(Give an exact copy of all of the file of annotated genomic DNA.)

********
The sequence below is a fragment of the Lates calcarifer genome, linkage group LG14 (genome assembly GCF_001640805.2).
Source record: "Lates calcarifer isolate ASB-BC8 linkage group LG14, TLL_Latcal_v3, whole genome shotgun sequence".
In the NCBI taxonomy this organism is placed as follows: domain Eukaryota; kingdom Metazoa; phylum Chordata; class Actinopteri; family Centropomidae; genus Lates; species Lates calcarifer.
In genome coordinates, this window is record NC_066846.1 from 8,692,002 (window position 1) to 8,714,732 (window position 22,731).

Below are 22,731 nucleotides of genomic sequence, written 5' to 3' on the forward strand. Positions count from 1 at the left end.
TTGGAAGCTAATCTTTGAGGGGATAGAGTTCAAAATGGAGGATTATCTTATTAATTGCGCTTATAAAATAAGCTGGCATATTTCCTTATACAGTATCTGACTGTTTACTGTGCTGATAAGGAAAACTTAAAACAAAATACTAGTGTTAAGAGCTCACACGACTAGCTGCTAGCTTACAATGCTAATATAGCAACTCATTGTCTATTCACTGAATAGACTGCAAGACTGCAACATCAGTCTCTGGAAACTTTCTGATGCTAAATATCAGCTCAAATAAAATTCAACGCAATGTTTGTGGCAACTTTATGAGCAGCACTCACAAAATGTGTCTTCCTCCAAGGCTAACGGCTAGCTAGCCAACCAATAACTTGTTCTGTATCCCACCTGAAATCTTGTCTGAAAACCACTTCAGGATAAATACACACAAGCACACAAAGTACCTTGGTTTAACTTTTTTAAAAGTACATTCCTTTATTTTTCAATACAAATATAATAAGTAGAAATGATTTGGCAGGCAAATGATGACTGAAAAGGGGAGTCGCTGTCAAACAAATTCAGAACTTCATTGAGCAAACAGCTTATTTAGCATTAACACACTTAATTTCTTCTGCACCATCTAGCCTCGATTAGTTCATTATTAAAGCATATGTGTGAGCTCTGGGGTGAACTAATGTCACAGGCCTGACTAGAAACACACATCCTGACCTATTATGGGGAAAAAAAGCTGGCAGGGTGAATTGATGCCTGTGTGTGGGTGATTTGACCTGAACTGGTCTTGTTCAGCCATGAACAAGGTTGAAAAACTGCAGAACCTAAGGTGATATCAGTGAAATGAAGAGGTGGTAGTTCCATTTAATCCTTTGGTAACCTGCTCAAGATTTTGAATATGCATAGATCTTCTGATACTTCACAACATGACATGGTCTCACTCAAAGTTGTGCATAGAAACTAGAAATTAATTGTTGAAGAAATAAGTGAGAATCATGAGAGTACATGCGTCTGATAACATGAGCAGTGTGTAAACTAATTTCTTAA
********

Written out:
The sequence below is a fragment of the Lates calcarifer genome, linkage group LG14 (genome assembly GCF_001640805.2).
Source record: "Lates calcarifer isolate ASB-BC8 linkage group LG14, TLL_Latcal_v3, whole genome shotgun sequence".
In the NCBI taxonomy this organism is placed as follows: domain Eukaryota; kingdom Metazoa; phylum Chordata; class Actinopteri; family Centropomidae; genus Lates; species Lates calcarifer.
In genome coordinates, this window is record NC_066846.1 from 8,692,002 (window position 1) to 8,714,732 (window position 22,731).

Below are 22,731 nucleotides of genomic sequence, written 5' to 3' on the forward strand. Positions count from 1 at the left end.
TTGGAAGCTAATCTTTGAGGGGATAGAGTTCAAAATGGAGGATTATCTTATTAATTGCGCTTATAAAATAAGCTGGCATATTTCCTTATACAGTATCTGACTGTTTACTGTGCTGATAAGGAAAACTTAAAACAAAATACTAGTGTTAAGAGCTCACACGACTAGCTGCTAGCTTACAATGCTAATATAGCAACTCATTGTCTATTCACTGAATAGACTGCAAGACTGCAACATCAGTCTCTGGAAACTTTCTGATGCTAAATATCAGCTCAAATAAAATTCAACGCAATGTTTGTGGCAACTTTATGAGCAGCACTCACAAAATGTGTCTTCCTCCAAGGCTAACGGCTAGCTAGCCAACCAATAACTTGTTCTGTATCCCACCTGAAATCTTGTCTGAAAACCACTTCAGGATAAATACACACAAGCACACAAAGTACCTTGGTTTAACTTTTTTAAAAGTACATTCCTTTATTTTTCAATACAAATATAATAAGTAGAAATGATTTGGCAGGCAAATGATGACTGAAAAGGGGAGTCGCTGTCAAACAAATTCAGAACTTCATTGAGCAAACAGCTTATTTAGCATTAACACACTTAATTTCTTCTGCACCATCTAGCCTCGATTAGTTCATTATTAAAGCATATGTGTGAGCTCTGGGGTGAACTAATGTCACAGGCCTGACTAGAAACACACATCCTGACCTATTATGGGGAAAAAAAGCTGGCAGGGTGAATTGATGCCTGTGTGTGGGTGATTTGACCTGAACTGGTCTTGTTCAGCCATGAACAAGGTTGAAAAACTGCAGAACCTAAGGTGATATCAGTGAAATGAAGAGGTGGTAGTTCCATTTAATCCTTTGGTAACCTGCTCAAGATTTTGAATATGCATAGATCTTCTGATACTTCACAACATGACATGGTCTCACTCAAAGTTGTGCATAGAAACTAGAAATTAATTGTTGAAGAAATAAGTGAGAATCATGAGAGTACATGCGTCTGATAACATGAGCAGTGTGTAAACTAATTTCTTAA